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Jan 21, 2011

Bridging the gap in development; Belize’s Aid for Trade Strategy

alexis rosado

Belize’s Aid for Trade Strategy was launched earlier today at the Radisson.  The Aid for Trade Strategy is designed to support the government in the identification of priorities for building trade capacity and initiating dialogue with donors and investors. The conference had participation of the Inter-American Development Bank, CARICOM representatives, and members of private and public sectors.  The outcome of the session will be closely monitored across the Caribbean, as other CARICOM member countries are expected to use it as a starting point when a regional Aid for Trade Strategy is developed.  According to the CEO of the Ministry of Foreign Affairs and Foreign Trade, there are several areas that should be developed to improve the quality of exports.

Ambassador Alexis Rosado, Chief Executive Officer, Ministry of Foreign Affairs

“There are a number of things that have already been identified. For example we need to improve standards—in terms of technical standards in terms of sanitary and phytosanitary standards. We need to improve our enterprise competitiveness; the business sector competitiveness generally neds to be improved. We need to improve our infrastructure, you already mentioned it and there are certain things that have to be done before we are able to compete even regionally. For example port facilities, customs facilities need to be revamped and improved so that we can catch up just with the region. And if we want to take a lead forward in our competitiveness, we have to use more advanced countries as our benchmarks, we can’t be trying to compete or trying to emulate what other countries in our same level do. So part of what we are doing is identifying key priorities—four pillars and under that we will have projects and programs that will be developed to remove the constraints and to improve our productivity and competitiveness.”

Krista Lucenti, Economist, Inter-American Development Bank

Krista Lucenti

“We have already picked up on one of the projects identified in the action matrix. We will be funding a transport and trade facilitation assessment which falls under the infrastructure and trade facilitation priority that the government has set up. So we will already be picking up one of those and we’ll be funding that assessment to identify exactly what are some of the infrastructure cost, the transport cost, to have a better understanding of not only what the financial cost but the economic cost of delays at borders and at ports. So already just to say that the projects and the activities identified by the Government of Belize have been a large help to us in working with them on the pipeline for projects for I.D.B. assistance.”

David Hales

David Hales, External Trade Caricom Secretariat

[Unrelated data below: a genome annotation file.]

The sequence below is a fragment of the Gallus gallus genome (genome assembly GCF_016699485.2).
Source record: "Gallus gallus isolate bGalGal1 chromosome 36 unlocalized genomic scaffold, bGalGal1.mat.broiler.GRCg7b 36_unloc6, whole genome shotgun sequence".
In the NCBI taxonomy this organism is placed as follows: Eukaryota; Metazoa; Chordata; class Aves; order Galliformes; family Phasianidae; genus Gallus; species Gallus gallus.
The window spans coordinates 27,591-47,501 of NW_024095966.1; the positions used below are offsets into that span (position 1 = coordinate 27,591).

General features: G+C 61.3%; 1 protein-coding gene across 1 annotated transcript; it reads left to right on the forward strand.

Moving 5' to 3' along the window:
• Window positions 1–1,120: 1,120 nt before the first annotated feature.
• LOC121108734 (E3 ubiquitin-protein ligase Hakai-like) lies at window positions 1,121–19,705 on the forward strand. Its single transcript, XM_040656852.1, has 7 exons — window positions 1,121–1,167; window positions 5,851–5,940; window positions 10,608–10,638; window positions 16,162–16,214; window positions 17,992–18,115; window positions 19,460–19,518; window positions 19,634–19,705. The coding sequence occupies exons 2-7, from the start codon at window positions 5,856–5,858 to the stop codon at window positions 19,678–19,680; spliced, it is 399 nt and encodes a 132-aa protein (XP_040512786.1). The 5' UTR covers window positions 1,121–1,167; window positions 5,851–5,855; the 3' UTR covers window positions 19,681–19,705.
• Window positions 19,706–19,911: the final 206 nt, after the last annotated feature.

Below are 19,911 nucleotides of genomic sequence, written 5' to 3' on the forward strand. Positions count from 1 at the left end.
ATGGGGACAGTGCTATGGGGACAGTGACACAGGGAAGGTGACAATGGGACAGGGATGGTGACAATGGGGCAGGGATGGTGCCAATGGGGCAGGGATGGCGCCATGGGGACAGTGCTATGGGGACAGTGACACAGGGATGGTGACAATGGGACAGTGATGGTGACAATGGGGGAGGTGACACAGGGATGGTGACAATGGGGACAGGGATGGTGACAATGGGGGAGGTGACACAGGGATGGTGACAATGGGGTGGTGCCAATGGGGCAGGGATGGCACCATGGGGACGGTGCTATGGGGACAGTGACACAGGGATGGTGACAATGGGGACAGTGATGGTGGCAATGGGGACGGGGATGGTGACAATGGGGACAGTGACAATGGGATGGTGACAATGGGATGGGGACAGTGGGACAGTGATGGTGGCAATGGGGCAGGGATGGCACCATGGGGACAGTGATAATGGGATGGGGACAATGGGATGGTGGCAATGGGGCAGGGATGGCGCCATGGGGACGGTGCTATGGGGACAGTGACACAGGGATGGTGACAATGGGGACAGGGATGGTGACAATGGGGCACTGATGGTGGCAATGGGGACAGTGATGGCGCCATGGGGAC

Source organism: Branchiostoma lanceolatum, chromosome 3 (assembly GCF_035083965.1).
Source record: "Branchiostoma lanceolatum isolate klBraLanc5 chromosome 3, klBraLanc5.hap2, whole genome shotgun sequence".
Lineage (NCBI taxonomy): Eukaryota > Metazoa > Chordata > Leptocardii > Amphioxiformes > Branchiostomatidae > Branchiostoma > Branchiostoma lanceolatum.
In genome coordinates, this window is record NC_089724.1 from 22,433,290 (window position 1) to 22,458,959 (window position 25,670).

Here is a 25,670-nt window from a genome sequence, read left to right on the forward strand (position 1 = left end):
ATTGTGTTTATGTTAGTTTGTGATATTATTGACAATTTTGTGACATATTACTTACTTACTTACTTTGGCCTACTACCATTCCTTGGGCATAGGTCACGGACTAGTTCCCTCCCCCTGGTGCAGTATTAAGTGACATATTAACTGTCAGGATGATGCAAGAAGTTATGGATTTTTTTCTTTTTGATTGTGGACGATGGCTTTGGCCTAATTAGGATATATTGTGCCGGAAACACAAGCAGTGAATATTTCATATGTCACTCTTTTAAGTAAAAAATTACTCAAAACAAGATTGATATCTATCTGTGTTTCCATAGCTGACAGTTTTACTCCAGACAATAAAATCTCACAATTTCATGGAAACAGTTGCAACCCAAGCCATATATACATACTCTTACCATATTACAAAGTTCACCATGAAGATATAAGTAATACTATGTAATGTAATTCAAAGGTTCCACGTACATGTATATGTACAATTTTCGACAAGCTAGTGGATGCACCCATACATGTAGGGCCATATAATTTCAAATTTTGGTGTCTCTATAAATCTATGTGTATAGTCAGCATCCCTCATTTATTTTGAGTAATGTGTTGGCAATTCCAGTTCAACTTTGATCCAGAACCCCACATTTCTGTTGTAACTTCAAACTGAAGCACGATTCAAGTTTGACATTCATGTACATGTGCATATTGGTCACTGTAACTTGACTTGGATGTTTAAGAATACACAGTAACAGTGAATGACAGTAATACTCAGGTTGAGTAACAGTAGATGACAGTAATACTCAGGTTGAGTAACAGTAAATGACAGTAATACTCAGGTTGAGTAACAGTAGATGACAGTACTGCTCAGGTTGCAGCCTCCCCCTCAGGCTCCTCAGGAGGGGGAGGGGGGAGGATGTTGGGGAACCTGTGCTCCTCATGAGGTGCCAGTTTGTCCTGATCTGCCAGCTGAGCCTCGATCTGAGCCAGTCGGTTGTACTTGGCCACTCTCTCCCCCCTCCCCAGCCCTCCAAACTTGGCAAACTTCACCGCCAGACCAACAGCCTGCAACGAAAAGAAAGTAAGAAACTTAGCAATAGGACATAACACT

“It’s very pleasing to be here because at the level of CARICOM, we are also involved in developing a regional aid for trade strategy. It goes without saying that the regional strategy must have synergies with the national strategies and what we learnt today about the work which has gone into development of the strategy by Belize, the wide ranging consultative process, the partnership between government and private sector will also inform the approach that we are going to be taken to the development of the CARICOM regional strategy for ‘Aid for Trade.’ And in that regard, I also wish to place on record the appreciation of the CARICOM secretariat which is also being supported by the Inter-American Development Bank to develop the CARICOM regional strategy on ‘Aid for Trade.’

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2 Responses for “Bridging the gap in development; Belize’s Aid for Trade Strategy”

  1. Robert says:

    I think both UDP and PUP have tried to keep Belize’s development potential as a private piggy bank for their Chosen Few. Look around the Caribbean and Central America, and you see companies from the States and other places investing and creating jobs — but not here. It seems government policy is to keep foreign investors out, and that’s why we have such high unemployment and a bleak future economically.

    Belize doesn’t have the capital to create enough jobs. If we want to jumpstart prosperity for everyone who wants to work [most of us!], then we have to make the Jewel inviting for good foreign investors.

  2. Indy says:

    No my friend that is not the case. Foreign investment doesn’t happen in Belize because of several reasons. 1. labor is more expensive in belize than any other Central American countries 2. Belize doesn’t have the infrastructure like these economist say 3. we don’t have the expertise 4. Utilities are very expensive…ect the list goes on and on.

    PUP and UDP fault is not having the vision to put those things list ed into place.

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